When the photobooth application registers the enter key being pressed, it takes a photo.

Wiring the circuit - If you do not know how to make a button circuit for an arduino, read this tutorial - http://www.arduino.cc/en/Tutorial/button

B
e sure to connect the button to pin 10 on your arduino. If you choose to wire your button to a different pin, be sure to change [int buttonPin = 10] in the arduino code to match the pin number you selected.


Writing the code - Here is the code i wrote to send an [enter] serial command to the AAC Keys. If you are not familiar with writing arduino code, use this tutorial here. It's pretty easy once you get the hang of it. http://arduino.cc/en/Guide/HomePage

const int buttonPin = 10; // the number of the pushbutton pin

int buttonState = 0; // variable for reading the pushbutton status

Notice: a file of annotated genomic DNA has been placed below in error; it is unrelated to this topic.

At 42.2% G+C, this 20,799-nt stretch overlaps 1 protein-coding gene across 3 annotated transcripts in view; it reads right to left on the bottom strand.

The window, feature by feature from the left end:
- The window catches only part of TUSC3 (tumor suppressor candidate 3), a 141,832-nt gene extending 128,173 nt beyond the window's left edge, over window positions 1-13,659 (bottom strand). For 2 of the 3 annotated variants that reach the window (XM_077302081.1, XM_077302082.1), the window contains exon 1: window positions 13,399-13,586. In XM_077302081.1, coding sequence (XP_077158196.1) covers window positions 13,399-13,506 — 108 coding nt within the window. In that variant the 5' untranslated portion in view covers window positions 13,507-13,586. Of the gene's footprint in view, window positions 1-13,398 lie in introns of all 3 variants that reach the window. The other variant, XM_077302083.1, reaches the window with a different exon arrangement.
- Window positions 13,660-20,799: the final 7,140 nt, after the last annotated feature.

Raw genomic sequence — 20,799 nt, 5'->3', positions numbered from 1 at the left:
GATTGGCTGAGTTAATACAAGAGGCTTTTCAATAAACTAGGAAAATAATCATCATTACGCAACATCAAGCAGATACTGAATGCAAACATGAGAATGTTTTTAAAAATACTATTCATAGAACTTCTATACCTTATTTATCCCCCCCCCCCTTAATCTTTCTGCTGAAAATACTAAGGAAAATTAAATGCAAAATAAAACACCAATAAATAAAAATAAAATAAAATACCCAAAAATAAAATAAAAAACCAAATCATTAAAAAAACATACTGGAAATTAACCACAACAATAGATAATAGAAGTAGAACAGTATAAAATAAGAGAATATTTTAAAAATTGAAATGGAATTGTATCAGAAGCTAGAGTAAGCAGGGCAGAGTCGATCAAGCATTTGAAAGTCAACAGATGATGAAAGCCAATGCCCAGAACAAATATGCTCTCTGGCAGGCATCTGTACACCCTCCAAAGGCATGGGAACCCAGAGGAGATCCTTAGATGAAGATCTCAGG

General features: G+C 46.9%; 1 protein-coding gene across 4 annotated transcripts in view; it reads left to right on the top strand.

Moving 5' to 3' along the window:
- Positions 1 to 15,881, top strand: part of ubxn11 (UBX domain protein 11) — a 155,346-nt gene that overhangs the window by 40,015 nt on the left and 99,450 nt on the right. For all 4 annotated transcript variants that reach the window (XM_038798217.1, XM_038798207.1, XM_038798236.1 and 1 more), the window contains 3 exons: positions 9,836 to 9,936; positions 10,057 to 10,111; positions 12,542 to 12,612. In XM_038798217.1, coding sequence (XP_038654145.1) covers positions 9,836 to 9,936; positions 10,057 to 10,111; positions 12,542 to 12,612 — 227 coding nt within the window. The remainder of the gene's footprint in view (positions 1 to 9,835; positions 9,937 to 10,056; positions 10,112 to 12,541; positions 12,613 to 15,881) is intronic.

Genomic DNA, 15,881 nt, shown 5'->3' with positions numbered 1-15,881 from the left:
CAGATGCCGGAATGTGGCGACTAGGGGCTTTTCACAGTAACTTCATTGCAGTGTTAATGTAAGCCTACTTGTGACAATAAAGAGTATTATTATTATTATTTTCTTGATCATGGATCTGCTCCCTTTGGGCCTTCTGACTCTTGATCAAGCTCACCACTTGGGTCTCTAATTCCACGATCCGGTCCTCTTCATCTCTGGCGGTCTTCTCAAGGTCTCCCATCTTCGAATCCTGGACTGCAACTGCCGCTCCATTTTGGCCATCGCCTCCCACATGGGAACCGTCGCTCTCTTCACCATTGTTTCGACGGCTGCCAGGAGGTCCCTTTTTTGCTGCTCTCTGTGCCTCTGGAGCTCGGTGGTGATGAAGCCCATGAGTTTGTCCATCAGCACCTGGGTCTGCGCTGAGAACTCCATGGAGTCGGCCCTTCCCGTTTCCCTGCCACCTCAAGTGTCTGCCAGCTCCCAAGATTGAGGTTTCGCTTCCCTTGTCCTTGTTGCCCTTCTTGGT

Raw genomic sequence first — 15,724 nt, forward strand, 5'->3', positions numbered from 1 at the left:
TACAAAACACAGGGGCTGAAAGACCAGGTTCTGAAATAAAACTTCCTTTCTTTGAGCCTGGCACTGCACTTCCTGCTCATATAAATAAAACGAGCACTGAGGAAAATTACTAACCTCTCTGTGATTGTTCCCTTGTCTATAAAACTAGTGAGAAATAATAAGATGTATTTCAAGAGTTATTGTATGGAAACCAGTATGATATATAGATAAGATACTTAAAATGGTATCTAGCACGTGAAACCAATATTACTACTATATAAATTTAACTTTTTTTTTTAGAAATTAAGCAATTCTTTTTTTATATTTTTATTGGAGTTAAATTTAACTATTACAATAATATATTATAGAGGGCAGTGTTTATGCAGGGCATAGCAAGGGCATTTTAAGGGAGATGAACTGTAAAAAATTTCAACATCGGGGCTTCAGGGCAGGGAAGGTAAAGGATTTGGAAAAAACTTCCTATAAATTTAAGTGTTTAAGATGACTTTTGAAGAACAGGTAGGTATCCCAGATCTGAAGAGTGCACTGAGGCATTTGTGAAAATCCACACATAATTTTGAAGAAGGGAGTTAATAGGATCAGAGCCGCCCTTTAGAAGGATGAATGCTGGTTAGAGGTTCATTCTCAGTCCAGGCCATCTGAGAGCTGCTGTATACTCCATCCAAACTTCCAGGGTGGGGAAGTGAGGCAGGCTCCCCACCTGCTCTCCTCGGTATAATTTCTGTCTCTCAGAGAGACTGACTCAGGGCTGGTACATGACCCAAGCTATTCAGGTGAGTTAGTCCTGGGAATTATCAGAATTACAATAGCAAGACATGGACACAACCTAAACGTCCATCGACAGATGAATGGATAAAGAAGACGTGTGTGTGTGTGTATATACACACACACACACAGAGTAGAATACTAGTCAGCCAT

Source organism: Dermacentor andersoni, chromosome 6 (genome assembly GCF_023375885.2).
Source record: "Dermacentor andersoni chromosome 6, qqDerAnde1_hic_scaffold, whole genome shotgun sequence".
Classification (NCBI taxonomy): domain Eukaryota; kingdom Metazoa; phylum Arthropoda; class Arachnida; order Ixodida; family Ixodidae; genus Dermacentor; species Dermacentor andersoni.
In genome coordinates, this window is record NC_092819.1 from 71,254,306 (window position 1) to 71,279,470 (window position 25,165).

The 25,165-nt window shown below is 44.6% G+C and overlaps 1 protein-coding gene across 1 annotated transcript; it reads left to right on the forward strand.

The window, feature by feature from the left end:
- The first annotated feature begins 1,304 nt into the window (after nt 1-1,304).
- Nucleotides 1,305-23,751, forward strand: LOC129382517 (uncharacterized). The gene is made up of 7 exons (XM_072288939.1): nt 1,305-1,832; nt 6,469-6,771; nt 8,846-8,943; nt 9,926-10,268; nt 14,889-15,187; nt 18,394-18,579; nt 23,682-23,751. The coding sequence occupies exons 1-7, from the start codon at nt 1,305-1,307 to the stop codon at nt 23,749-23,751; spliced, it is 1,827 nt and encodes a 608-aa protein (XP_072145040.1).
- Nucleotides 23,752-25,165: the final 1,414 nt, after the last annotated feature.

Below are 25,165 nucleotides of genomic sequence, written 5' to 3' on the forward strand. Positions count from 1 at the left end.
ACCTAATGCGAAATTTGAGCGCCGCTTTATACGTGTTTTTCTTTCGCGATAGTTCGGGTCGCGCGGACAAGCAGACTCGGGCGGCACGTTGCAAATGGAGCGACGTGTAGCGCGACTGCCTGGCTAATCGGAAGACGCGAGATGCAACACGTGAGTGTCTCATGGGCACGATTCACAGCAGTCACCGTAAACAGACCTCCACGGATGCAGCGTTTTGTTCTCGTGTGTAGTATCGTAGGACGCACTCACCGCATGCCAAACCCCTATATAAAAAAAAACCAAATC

void setup() {

pinMode(buttonPin, INPUT);
Serial.begin(9600); // open the serial port at 9600 bps:
}

void loop(){

buttonState = digitalRead(buttonPin);

if (buttonState == HIGH) {
Serial.println();
}
else {
// nothing
}

}

Installing AAC keys - As previously mentioned, AAC keys is a free program. "That receives commands through your computer's serial port and translates them into keystrokes and mouse movements, giving you full control of your computer from another device such as an [arduino]". You can download the program here: http://www.oatsoft.org/Software/aac-keys